What does your job involve? I examine how the radios in mobile networks work, and design ones that work better. I was part of the team that launched 5G in the UK, and have played a part in defining the global 5G standard.
How did you get into your current role? I joined BT as a graduate, while still completing my studies at Newcastle University.
What did you want to be when you were younger? I considered medicine, but can't stand blood very well.
What do you do outside work? I came 463rd in a one-mile open-water swimming race.
5 - Orbital Global
Claire Doyle
Claire (host): Meet Peter Brady from Orbital Global who has developed a ground-breaking augmented reality and gamification tool called MySpira. This technology provides support and training to childhood asthma patients.
Over to you to tell us more about MySpira, Peter...
Photo of Peter Brady
Photo of Peter Brady
Peter Brady
CEO of Orbital Global, a digital services and technology company.
Key qualifications: BSc (Hons) and MRICS.
What does your job involve? I'm conceptualising, creating, developing and deploying digital innovations, that will have an impact in solving pressing global societal issues. To have that impact is both exciting and enormously rewarding.
How did you get into your current role? I qualified as a chartered surveyor in 1999 and pursued a career in property investment. However my passion has always been in conceptualising, innovating and deploying new technologies. I therefore left the property profession and set up my own business specialising in digital services and technology. I relentlessly self taught myself coding, project management, design, user experience and many other aspects of the early emerging digital technologies. Much to my surprise, this re-positioning and rapid skill acquisition within very early and new digital technology phases, very quickly marked out my knowledge and experience within global markets, opening up an array of new opportunities.
What did you want to be when you were younger? I did not have a fully formed idea of where I wanted to be. I personally believe it's very important for students to recognise that rapid advances in technology will almost certainly require a high degree of agility in how we all pursue future career options. In a generic sense, I did have a strong desire to become an entrepreneur and a passion for technology. Ultimately, I was able to put myself on a path that converged those two components of my early thinking.
What do you do outside work? I find it really important to have interests outside of work that can easily enable my mind to switch off and focus on something completely different. Physical activity and connecting with wild environments are important to me, which links with pursuits such as fishing, hiking, fossil hunting, astronomy and painting. But, I also enjoying  playing tennis and reading as much as time allows.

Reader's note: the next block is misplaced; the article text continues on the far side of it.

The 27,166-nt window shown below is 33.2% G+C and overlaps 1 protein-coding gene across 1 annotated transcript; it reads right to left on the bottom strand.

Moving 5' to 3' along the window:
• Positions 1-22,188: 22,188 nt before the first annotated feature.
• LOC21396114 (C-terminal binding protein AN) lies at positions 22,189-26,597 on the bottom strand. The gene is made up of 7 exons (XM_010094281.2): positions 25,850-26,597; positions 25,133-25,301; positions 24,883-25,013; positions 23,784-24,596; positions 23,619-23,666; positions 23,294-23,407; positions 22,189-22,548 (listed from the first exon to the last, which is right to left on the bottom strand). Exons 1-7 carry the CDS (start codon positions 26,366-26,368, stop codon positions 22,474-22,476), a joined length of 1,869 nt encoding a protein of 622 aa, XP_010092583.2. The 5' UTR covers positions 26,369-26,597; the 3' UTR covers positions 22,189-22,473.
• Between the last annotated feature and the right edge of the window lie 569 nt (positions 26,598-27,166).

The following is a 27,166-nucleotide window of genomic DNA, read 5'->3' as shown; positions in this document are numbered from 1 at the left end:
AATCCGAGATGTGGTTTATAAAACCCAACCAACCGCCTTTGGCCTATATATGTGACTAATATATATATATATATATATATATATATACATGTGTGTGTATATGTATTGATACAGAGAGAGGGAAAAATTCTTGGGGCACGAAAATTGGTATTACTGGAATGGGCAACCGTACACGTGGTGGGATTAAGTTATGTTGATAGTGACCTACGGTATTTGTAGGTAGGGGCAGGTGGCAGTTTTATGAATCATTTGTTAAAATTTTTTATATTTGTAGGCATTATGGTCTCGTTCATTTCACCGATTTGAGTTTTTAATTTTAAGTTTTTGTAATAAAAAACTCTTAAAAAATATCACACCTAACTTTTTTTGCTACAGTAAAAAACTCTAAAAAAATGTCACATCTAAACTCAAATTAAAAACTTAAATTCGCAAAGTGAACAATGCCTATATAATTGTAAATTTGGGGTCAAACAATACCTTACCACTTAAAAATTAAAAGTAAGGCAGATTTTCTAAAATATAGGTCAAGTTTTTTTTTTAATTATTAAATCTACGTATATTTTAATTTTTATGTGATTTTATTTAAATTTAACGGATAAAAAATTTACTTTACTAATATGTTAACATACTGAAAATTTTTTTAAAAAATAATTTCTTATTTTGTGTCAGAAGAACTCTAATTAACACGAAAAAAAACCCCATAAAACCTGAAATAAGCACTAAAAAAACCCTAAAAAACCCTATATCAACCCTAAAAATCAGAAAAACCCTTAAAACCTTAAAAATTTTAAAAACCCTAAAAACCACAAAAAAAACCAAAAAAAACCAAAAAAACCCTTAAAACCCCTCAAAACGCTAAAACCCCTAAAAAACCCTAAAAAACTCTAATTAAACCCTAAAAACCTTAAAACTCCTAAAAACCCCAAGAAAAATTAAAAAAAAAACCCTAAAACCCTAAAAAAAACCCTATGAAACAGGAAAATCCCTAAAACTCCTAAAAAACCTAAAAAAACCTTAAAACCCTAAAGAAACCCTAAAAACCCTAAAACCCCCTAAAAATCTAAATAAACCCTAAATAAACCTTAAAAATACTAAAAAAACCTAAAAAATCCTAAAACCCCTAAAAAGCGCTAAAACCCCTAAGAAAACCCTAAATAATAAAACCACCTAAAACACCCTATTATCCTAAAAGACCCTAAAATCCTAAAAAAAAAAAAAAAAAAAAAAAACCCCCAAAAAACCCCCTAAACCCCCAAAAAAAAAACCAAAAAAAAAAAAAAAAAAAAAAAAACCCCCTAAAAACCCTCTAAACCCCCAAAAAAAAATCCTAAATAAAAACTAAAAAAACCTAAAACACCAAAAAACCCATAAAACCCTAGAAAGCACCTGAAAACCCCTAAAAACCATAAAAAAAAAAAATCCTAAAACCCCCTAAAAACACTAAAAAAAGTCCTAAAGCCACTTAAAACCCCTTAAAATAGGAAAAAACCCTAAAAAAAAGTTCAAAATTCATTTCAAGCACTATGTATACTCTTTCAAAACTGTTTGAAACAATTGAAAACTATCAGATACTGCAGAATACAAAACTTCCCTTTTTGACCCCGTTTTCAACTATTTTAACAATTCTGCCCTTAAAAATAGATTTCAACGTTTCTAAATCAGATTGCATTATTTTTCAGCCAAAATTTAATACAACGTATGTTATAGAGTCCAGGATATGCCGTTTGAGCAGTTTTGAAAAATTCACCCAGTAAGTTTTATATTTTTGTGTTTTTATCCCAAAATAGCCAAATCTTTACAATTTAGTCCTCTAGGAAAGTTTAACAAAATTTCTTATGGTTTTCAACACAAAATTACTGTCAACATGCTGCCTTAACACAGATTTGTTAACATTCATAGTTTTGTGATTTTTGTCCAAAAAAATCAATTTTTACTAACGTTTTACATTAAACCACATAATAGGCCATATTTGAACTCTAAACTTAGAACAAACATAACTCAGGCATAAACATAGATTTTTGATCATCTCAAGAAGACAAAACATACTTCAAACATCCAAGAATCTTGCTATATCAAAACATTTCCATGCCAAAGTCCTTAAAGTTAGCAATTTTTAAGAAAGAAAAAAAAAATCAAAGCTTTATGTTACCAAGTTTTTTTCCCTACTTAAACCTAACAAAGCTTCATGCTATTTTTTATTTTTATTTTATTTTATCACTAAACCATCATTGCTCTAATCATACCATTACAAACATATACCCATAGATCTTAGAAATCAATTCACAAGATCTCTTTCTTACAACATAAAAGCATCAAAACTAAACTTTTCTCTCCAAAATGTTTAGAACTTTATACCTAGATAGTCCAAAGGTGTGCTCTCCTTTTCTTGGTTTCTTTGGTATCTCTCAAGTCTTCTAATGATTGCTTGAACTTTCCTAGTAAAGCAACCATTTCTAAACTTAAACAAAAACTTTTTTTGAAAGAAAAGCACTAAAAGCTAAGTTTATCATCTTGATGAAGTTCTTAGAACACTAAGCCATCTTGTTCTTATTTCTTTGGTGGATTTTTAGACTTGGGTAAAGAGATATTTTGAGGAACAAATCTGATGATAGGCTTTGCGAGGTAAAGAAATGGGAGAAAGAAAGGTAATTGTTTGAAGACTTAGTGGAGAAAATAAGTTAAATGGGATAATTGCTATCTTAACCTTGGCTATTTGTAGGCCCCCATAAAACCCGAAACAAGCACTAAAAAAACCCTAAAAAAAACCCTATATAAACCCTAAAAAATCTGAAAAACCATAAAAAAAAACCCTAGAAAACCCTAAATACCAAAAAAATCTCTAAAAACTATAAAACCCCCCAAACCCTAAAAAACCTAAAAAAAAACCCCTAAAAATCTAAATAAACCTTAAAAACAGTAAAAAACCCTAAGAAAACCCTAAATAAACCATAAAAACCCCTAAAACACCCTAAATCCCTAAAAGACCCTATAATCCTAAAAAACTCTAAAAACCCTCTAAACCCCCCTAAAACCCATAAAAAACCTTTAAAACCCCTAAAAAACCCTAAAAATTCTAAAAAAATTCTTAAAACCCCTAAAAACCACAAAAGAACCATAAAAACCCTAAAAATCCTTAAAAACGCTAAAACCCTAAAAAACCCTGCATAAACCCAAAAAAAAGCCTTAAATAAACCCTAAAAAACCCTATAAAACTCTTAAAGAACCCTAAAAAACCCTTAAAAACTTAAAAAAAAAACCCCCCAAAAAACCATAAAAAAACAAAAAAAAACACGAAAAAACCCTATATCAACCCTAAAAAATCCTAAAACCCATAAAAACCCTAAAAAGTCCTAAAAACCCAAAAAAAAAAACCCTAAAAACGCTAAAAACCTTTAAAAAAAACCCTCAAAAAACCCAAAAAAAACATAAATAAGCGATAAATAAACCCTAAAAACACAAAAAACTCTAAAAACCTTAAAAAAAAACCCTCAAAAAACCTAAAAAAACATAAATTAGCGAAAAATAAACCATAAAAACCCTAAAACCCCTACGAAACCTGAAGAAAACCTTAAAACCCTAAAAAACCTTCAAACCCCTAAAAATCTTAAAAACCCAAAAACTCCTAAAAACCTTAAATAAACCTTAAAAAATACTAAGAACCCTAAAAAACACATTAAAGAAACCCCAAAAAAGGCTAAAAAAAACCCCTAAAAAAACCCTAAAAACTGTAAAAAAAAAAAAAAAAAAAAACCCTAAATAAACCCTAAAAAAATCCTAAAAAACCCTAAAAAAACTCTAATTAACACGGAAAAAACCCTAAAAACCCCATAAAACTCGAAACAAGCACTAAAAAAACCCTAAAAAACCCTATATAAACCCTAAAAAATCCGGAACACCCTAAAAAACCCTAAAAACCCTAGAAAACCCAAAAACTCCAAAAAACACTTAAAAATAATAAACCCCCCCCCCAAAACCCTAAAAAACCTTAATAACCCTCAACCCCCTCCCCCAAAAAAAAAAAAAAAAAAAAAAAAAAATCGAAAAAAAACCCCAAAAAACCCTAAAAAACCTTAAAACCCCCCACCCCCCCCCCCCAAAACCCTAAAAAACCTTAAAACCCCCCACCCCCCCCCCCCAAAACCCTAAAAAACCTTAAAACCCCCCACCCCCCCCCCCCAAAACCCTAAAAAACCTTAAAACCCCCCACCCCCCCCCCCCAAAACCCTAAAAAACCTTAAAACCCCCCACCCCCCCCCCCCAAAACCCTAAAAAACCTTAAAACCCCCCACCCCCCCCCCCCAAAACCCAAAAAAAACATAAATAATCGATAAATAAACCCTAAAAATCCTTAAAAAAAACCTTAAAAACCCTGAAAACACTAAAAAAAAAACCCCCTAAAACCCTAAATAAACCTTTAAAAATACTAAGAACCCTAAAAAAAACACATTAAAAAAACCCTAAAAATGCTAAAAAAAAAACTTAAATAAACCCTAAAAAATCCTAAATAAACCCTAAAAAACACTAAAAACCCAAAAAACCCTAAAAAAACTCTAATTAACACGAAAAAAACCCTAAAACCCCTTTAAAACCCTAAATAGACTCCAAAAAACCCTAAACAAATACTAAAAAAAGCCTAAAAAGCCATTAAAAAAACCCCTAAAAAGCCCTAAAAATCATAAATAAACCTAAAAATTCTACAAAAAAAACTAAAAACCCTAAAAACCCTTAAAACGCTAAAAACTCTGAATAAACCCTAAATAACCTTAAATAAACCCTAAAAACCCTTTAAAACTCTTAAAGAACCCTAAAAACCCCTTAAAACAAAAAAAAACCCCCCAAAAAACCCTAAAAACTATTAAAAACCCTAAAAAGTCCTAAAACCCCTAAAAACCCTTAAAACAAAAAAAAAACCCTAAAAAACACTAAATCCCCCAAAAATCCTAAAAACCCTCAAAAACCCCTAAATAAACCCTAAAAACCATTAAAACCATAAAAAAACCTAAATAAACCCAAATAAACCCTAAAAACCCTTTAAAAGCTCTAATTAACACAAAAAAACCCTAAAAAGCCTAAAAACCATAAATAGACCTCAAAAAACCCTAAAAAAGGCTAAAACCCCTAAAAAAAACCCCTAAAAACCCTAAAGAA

Photo of Peter Brady
Peter: I hope my video has given you an insight into how an innovative idea can go from concept through to an actual technology product that helps to solve a real-life issue! If you'd like to learn more about MySpira, check out the MySpira website. We have had some questions submitted relating to this topic in the lead up to Norwich Science Festival which are answered below. However, if you have any questions, we'd love to hear from you. Please email stemexpert@bt.com or join us live between 13:45 - 14:30 on 14th October for the Q&A session.
Questions and answers
Question:
What's the user feedback been like for your MySpira application?
student profile
Photo of Peter Brady
Answer:
The user feedback has been tremendous. We have significantly above average dwell times and repeat usage for MySpira. Peer-reviewed research undertaken by the University of Suffolk demonstrated that MySpira users reported an overall 70% improvement in overall effectiveness over traditional healthcare education pathways. The research won an award at the International COPD and Asthma conference in Dubai and individual user feedback has suggested improved healthcare outcomes and reduced costs.
Question:
What other cool things are you working on now?
student profile
Photo of Peter Brady
Answer:
We are working on loads of great new things so keep an eye out for some of the following:
  • VirtTuri AI clinical informatics avatar. Intervention for NHS, licensed medicine and medical device pathways.
  • Virtual Reality chronic pain therapeutics.
  • Virtual Reality pharmacy simulation.
  • AI falls screening and prediction.
  • AI brain injury assessment tool.
  • Gates Foundation AI national healthcare delivery tool.
Got a question? email stemexpert@bt.com
6 - Final thoughts from our hosts
7 - Related STEM learning content
These videos from our STEM learning programme are related to health:
Connected devices
Suggested age range: 13+
An introduction to Connected Devices or the Internet of Things (IoT)...
Using connectivity in the smart home
Suggested age range: 13+
An introduction to smart home devices and the benefits of connecting your home to the network.
Health was also a subject covered during British Science Week 2021.
Day 5: Climate >